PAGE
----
Henry Oliver Walker
|Died||January 14, 1929 (aged 85)|
|Education||École des Beaux-Arts|
Henry Oliver Walker (May 14, 1843 – January 14, 1929) was an American painter of figures and portraits best known for his mural decorations. His works include a series of paintings honoring various poets for the Library of Congress and decorations for public buildings such as the Appellate Court House in New York City, Bowdoin College in Maine, the Massachusetts State House, the Minnesota State Capitol, and the Court House in Newark, New Jersey.
Walker was born in Boston, Massachusetts. In 1879, he went Paris, France to study painting under Léon Bonnat at the École des Beaux-Arts. After returning to the United States in 1882, he lived for a few years in Boston, then moved to New York and set up a studio there. In 1884, Walker exhibited two portraits at the Boston Art Club, and in 1885 he exhibited another portrait.
In 1888, at the suggestion of Thomas Dewing, he established a studio in Cornish, New Hampshire. In Cornish he was part of the "Cornish Arts Colony" that included such artists as Dewing, Augustus Saint-Gaudens, Maxfield Parrish, Louis St. Gaudens, Charles A. Platt, and Kenyon Cox.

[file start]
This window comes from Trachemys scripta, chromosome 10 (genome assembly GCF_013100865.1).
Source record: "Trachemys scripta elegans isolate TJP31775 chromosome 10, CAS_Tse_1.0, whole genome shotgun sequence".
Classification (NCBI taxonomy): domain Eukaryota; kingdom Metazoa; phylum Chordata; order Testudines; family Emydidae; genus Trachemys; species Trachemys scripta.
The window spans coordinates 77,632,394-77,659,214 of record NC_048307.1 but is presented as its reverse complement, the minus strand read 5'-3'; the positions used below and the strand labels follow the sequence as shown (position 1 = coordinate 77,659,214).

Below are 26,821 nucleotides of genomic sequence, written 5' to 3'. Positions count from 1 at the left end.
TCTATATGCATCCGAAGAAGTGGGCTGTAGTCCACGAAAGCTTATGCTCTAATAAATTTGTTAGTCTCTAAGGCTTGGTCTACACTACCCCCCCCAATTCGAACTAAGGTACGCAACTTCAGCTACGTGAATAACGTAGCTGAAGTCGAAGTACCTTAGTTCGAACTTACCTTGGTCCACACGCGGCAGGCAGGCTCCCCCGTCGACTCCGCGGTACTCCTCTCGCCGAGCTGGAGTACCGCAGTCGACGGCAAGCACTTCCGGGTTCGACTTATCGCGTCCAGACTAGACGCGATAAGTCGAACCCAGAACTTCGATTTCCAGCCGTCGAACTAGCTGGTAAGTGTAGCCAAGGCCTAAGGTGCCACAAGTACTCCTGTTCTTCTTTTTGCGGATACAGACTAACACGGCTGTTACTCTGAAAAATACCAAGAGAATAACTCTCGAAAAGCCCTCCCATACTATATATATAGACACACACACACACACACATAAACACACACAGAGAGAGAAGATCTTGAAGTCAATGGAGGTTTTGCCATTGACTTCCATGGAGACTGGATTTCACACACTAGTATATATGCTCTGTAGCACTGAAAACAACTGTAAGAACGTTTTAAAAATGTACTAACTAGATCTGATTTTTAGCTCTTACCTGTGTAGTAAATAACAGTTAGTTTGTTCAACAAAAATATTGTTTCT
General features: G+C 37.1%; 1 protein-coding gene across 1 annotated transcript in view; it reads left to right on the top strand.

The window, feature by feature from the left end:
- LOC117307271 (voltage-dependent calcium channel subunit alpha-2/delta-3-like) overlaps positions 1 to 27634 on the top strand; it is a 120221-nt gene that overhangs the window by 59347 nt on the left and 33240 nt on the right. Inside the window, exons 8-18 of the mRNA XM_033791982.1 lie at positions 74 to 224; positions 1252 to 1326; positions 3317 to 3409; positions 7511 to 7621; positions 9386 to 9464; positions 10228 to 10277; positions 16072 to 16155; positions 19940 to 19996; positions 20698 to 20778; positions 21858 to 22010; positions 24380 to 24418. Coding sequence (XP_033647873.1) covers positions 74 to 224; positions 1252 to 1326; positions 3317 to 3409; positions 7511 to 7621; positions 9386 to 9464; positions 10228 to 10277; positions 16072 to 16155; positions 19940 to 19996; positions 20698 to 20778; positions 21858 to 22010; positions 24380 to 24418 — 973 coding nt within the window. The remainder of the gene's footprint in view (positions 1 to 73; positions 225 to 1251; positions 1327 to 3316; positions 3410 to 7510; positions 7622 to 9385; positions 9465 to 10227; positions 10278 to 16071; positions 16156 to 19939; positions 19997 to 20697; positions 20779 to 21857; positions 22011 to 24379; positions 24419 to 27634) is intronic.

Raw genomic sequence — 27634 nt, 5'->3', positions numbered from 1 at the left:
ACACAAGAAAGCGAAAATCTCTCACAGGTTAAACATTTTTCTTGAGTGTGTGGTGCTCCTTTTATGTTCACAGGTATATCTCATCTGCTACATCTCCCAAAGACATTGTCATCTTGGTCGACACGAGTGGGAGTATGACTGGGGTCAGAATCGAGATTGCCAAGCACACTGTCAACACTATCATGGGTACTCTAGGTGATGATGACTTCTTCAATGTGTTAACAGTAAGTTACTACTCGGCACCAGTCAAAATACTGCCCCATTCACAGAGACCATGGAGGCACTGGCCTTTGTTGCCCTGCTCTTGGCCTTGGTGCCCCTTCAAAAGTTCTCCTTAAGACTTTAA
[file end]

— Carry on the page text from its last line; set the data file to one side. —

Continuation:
Lyric Poetry (1896), Library of Congress Thomas Jefferson Building, Washington, D.C.
- "Walker, Henry Oliver". Encyclopædia Britannica. 28. 1911. p. 272.
- Biographical Sketches of American Artists (2nd ed.). Lansing, Michigan: Michigan State Library. 1913. p. 220.
- Dearinger, David Bernard, ed. (2004). Paintings and Sculpture in the Collection of the National Academy of Design: 1826–1925. New York: Hudson Hills. p. 561. ISBN 1-55595-029-9.
- Meyers, Fern K. & Atkinson, James B. (2005). New Hampshire's Cornish Colony. Arcadia Publishing. pp. 29–36. ISBN 0-7385-3753-5.
- "Henry O. Walker, Artist, Dies at 85". The New York Times. January 15, 1929. p. 23. Retrieved December 20, 2009.
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